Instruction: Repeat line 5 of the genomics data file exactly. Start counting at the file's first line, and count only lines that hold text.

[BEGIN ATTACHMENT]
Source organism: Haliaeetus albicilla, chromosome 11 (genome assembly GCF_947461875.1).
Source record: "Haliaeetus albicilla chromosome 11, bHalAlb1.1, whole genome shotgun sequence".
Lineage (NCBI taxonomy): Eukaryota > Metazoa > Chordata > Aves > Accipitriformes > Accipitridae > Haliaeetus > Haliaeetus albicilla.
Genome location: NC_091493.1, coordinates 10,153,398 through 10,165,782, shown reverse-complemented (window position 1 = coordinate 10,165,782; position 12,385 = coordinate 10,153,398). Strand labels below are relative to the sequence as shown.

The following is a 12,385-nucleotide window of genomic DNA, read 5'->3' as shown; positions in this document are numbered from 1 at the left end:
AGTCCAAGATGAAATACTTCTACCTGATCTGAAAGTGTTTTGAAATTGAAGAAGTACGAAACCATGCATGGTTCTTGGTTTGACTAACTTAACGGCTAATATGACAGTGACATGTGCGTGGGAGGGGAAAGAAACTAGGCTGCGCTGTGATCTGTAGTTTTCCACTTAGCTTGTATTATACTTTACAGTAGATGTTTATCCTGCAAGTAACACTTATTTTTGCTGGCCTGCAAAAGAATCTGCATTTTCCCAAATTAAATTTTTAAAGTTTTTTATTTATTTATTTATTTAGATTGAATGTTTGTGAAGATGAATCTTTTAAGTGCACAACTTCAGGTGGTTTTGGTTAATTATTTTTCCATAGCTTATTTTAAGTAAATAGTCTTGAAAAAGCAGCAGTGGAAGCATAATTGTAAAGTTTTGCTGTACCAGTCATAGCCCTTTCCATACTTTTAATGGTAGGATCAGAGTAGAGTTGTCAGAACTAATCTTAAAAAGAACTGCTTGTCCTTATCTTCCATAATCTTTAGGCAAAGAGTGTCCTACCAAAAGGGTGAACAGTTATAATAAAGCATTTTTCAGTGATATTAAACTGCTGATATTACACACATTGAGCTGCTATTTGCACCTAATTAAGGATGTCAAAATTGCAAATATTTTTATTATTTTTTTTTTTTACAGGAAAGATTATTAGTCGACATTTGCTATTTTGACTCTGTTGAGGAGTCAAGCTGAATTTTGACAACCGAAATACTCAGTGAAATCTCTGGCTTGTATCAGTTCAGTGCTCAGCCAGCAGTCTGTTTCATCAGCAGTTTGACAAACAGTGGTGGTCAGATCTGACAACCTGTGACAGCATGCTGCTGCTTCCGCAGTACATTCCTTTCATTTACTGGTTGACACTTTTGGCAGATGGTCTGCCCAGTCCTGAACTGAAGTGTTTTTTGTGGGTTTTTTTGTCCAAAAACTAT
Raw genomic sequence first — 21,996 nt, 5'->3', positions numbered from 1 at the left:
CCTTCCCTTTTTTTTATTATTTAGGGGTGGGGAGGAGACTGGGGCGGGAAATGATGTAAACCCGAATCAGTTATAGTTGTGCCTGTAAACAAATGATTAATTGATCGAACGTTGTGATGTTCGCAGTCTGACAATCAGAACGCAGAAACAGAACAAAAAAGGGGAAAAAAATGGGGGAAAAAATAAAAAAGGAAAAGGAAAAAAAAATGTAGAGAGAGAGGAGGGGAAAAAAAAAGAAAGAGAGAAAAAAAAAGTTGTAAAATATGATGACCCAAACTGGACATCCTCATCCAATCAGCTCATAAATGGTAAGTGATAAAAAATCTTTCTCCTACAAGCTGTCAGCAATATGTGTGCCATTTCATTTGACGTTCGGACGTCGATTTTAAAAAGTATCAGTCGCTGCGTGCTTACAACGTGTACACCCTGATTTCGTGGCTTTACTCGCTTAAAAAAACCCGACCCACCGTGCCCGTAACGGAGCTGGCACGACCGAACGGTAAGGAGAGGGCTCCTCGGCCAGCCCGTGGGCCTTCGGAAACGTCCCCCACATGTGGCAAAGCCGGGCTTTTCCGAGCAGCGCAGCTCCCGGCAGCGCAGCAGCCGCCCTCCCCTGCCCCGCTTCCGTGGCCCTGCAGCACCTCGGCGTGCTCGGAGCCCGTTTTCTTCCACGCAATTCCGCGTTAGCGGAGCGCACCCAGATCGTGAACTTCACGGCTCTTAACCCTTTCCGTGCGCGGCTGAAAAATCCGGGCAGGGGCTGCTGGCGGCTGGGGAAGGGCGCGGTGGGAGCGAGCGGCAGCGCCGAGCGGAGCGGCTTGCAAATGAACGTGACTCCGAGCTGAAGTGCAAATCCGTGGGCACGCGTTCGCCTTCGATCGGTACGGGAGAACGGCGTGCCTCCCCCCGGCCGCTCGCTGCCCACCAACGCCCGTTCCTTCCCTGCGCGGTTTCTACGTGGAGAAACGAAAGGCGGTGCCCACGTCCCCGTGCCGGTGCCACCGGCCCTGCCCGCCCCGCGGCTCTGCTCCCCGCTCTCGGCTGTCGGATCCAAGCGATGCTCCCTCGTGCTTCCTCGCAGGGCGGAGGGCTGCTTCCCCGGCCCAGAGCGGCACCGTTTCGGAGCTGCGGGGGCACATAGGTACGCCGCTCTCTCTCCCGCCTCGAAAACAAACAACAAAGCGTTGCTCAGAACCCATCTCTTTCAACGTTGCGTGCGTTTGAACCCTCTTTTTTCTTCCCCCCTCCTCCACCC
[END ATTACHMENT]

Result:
The following is a 12,385-nucleotide window of genomic DNA, read 5'->3' as shown; positions in this document are numbered from 1 at the left end: